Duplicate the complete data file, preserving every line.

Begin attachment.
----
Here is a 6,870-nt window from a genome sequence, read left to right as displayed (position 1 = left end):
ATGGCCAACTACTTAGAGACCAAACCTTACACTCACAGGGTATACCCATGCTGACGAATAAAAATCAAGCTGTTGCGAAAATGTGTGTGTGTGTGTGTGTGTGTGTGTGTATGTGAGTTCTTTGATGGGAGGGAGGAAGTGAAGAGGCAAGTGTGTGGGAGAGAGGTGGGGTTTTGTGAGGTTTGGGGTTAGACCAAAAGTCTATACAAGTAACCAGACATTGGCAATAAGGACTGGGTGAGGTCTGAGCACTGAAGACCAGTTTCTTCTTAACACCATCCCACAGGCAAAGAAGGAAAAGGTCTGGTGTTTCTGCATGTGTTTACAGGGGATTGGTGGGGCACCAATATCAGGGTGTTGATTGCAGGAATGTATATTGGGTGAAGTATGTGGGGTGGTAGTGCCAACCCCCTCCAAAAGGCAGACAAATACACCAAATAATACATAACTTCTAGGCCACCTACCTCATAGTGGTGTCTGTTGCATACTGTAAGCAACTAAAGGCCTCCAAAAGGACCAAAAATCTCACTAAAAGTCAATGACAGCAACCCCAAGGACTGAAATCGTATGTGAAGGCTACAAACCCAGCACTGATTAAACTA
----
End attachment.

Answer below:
Here is a 6,870-nt window from a genome sequence, read left to right as displayed (position 1 = left end):
ATGGCCAACTACTTAGAGACCAAACCTTACACTCACAGGGTATACCCATGCTGACGAATAAAAATCAAGCTGTTGCGAAAATGTGTGTGTGTGTGTGTGTGTGTGTGTGTATGTGAGTTCTTTGATGGGAGGGAGGAAGTGAAGAGGCAAGTGTGTGGGAGAGAGGTGGGGTTTTGTGAGGTTTGGGGTTAGACCAAAAGTCTATACAAGTAACCAGACATTGGCAATAAGGACTGGGTGAGGTCTGAGCACTGAAGACCAGTTTCTTCTTAACACCATCCCACAGGCAAAGAAGGAAAAGGTCTGGTGTTTCTGCATGTGTTTACAGGGGATTGGTGGGGCACCAATATCAGGGTGTTGATTGCAGGAATGTATATTGGGTGAAGTATGTGGGGTGGTAGTGCCAACCCCCTCCAAAAGGCAGACAAATACACCAAATAATACATAACTTCTAGGCCACCTACCTCATAGTGGTGTCTGTTGCATACTGTAAGCAACTAAAGGCCTCCAAAAGGACCAAAAATCTCACTAAAAGTCAATGACAGCAACCCCAAGGACTGAAATCGTATGTGAAGGCTACAAACCCAGCACTGATTAAACTA